Maybe you’ve already seen the statistics about consumers’ confidence in online reviews. As many as 84% of people trust them as much as recommendations from their friends, and 91% of people read them regularly. It should be no surprise, then, that you see Google rating stars proudly displayed in front of the business websites that appear in Google search results.
Here’s what you need to know about how to get star ratings in Google search results. We’ll also cover why it’s important to include star ratings and what you’ll need to do to keep on Google’s good side. Learn more about Search Engine Optimization Services Cost
What Are the Star Ratings in Google Search Results?
The star ratings in Google search results are part of what is called a “review snippet.” According to Google, these are short excerpts from a review or rating from a website, which are then displayed in search results to aid users. They look like this:
The star rating is usually an average of the combined rating scores from several reviews that you have featured on your website. Using schema markup, you must tell Google how to display these ratings. It’s always best to use a rating system that ranges from 1 to 5.
Rules and Restrictions
Google star ratings may not apply to every type of business. You can still install schema markup code on your website, but the search engine may not display a Google star rating in your results if it doesn’t think you use schema types that “lend themselves to reviews.” According to a recent post on the official Google Webmaster Central Blog, Google has now limited the pool of schema types that can lead to review results on Google search engine result pages (SERPs). They are the following (as well as their subtypes):
As you can see, star ratings generally appear in the results of searches for products, recipes, movies, and other “things.” Here are the ratings for the DVD of the Disney movie, Frozen:
Keep in mind that these are reviews for the actual DVD, not the businesses selling the DVD. The results are from the websites of the sellers themselves, but they pertain to the third-party products being sold. Both Target and Best Buy allow customers to leave independent reviews of their products on their websites. If your business provides services and not a product or “thing,” you can still get a star rating in your results. However, you’ll have to generate independent reviews of those services that you can feature on your website. See about: Los Angeles SEO Consultant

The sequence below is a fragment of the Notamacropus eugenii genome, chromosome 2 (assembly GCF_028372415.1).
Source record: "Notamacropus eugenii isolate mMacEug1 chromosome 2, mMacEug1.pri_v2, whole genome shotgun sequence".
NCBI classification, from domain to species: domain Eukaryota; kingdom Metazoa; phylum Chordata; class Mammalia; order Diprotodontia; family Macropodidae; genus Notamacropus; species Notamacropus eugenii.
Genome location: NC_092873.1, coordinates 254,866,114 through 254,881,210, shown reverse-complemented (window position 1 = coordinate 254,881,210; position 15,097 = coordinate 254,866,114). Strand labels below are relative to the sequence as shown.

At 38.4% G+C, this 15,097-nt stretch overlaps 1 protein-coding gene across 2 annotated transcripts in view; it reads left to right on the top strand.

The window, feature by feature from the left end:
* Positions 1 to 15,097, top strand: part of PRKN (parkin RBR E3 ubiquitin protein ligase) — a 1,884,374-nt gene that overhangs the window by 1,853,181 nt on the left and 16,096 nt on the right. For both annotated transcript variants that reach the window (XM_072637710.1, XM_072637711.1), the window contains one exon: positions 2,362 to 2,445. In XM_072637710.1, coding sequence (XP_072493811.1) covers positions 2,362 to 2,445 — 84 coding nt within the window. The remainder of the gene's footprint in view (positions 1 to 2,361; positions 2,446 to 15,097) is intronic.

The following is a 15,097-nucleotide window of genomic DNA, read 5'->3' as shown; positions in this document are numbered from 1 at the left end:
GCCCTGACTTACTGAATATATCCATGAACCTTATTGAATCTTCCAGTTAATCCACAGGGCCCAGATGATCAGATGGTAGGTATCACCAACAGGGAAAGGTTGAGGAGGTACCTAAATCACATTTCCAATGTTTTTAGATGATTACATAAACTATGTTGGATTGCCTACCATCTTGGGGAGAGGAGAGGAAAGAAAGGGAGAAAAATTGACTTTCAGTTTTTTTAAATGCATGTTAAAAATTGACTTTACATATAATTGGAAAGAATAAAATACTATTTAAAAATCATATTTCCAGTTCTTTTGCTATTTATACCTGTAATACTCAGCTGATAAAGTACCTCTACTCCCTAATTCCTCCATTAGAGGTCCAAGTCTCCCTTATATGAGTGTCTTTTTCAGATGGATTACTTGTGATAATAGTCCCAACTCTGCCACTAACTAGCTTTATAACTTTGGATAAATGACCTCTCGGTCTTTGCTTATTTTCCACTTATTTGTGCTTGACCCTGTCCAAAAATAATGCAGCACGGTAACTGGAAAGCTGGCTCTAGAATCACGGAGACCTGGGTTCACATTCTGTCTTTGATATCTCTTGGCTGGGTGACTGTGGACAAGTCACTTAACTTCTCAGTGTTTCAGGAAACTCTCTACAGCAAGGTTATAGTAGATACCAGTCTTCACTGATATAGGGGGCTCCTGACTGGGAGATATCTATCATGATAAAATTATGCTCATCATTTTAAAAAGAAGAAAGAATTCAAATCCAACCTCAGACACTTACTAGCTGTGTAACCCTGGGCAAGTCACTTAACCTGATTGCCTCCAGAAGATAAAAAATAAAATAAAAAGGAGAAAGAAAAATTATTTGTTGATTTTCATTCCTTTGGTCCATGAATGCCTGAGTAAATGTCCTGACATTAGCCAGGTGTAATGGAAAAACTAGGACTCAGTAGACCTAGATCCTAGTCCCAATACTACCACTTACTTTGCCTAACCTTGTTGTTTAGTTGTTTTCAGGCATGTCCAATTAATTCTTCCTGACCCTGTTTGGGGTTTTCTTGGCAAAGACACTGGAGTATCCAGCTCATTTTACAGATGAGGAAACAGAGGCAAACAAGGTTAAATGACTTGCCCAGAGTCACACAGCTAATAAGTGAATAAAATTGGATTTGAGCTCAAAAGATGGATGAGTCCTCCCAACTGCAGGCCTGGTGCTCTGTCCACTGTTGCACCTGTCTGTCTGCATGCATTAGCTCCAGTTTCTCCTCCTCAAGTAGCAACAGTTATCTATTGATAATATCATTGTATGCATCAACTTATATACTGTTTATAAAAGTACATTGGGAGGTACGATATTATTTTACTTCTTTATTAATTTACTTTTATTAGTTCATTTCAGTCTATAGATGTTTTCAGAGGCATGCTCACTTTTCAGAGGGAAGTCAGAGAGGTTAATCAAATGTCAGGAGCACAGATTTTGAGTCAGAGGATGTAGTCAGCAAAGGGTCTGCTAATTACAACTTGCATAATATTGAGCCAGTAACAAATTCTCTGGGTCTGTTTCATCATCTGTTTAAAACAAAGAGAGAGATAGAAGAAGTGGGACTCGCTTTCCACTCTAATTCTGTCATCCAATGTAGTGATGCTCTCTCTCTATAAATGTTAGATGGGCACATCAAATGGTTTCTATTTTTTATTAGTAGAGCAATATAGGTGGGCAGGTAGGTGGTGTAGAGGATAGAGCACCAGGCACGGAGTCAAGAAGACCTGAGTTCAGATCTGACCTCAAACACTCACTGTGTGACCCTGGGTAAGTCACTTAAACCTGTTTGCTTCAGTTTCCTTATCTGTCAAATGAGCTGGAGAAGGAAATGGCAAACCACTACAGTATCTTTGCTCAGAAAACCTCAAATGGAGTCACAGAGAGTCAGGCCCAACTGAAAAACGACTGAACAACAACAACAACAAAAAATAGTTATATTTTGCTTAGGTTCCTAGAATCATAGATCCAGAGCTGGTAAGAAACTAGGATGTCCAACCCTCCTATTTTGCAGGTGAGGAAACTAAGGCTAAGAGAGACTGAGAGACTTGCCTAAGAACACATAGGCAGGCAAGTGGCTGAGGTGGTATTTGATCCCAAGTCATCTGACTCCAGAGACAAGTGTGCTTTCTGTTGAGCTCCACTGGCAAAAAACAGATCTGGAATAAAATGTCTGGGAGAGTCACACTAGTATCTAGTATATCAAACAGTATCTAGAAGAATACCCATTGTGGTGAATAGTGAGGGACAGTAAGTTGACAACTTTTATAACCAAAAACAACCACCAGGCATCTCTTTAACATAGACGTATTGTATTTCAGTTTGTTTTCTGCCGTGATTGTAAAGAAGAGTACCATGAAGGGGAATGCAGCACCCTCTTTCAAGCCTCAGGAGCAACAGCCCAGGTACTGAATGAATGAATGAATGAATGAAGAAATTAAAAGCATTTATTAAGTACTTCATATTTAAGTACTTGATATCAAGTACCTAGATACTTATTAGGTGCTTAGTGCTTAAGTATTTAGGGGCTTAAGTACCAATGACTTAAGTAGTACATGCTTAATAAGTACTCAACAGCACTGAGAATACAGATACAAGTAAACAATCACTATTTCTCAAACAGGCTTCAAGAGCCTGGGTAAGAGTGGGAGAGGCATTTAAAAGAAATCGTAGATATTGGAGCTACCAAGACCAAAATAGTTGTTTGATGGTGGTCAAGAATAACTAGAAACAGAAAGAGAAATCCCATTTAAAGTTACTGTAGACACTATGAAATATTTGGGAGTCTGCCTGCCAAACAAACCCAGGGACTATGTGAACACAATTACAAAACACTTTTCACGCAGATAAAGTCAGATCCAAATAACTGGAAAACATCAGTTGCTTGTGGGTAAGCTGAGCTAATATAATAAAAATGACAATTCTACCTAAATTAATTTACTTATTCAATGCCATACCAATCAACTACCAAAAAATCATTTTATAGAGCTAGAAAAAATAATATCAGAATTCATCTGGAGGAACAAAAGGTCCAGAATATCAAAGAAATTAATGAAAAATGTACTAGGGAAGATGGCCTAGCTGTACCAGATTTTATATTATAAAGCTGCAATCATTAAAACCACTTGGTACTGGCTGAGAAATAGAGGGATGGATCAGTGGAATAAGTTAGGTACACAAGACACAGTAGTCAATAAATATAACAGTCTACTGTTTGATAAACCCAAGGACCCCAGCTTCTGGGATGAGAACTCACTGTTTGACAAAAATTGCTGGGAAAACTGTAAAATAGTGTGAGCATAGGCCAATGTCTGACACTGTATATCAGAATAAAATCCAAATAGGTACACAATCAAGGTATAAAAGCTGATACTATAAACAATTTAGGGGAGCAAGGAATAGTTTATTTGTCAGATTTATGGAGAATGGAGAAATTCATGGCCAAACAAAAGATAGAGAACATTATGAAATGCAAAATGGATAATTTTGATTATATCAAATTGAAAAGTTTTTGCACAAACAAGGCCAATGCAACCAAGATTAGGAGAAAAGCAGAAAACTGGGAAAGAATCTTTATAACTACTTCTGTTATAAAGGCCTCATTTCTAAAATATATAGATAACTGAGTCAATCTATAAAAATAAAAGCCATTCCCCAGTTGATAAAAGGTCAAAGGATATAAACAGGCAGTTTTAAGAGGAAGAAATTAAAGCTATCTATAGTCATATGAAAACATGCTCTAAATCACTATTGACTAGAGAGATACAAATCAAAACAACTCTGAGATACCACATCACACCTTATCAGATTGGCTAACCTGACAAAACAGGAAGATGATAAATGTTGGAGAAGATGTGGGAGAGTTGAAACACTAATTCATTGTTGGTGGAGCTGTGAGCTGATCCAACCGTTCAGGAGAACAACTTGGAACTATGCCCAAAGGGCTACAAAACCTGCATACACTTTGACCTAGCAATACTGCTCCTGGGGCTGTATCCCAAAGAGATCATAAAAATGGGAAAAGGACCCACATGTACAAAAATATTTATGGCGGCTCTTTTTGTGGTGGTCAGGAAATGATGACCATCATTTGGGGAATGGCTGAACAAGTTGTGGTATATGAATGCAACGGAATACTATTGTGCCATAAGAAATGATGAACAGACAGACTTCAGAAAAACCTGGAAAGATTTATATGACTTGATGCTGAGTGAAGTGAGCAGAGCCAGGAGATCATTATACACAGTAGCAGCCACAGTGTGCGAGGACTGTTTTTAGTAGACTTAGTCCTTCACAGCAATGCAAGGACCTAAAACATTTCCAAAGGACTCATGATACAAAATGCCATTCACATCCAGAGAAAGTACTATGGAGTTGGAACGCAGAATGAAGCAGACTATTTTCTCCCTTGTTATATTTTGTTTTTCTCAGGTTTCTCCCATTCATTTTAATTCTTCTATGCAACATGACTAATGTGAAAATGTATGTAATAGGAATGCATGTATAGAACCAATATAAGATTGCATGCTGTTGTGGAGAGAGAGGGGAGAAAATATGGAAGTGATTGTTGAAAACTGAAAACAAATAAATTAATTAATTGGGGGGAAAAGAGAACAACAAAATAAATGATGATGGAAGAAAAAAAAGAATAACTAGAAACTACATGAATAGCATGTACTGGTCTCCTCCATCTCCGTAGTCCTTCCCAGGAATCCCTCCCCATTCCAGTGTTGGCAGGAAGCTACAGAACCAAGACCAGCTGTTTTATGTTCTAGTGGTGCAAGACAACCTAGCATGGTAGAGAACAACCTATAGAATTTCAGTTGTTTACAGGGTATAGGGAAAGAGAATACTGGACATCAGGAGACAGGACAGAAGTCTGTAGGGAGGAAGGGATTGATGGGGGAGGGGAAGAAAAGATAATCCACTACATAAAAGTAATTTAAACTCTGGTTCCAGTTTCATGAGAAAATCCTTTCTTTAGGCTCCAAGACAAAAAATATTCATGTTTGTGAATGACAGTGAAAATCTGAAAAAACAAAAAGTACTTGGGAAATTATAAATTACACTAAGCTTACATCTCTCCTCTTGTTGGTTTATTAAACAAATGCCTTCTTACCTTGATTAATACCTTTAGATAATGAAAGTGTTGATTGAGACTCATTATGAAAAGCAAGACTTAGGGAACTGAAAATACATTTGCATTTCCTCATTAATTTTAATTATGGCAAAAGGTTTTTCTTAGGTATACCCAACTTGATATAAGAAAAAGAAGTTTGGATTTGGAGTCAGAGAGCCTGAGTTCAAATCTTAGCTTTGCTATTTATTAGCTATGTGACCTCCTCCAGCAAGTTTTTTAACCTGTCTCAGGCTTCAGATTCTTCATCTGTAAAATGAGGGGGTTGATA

Third-Party Review Data
You can still aggregate data from third-party review sites onto your website. You can even use widgets to aggregate the data. If someone searches for your business on Google and they get your review page on a third-party site as a result, they will still see a star rating if the site as applied schema markup. Unfortunately, you can’t manually apply third-party data to display Google star ratings under your website when it appears in search results. Google may aggregate data from “trusted” review sites to display a star rating (but this isn’t certain). You have no control over this, aside from pleasing your customers, applying schema markup, and improving your website authority.
In the same blog post cited above, Google says, “We call reviews ‘self-serving’ when a review about entity A is placed on the website of entity A — either directly in their markup or via an embedded 3rd party widget. That’s why, with this change, we’re not going to display review rich results anymore for the schema types LocalBusiness and Organization (and their subtypes) in cases when the entity being reviewed controls the reviews themselves.”
In other words, you can’t add your own review markup if you’re using the LocalBusiness or Organization schemas. Your best course of action is to make your customers happy and encourage them to leave reviews for your business on Google. That way, people will be able to see a rating from the Google rating system when they search for you locally: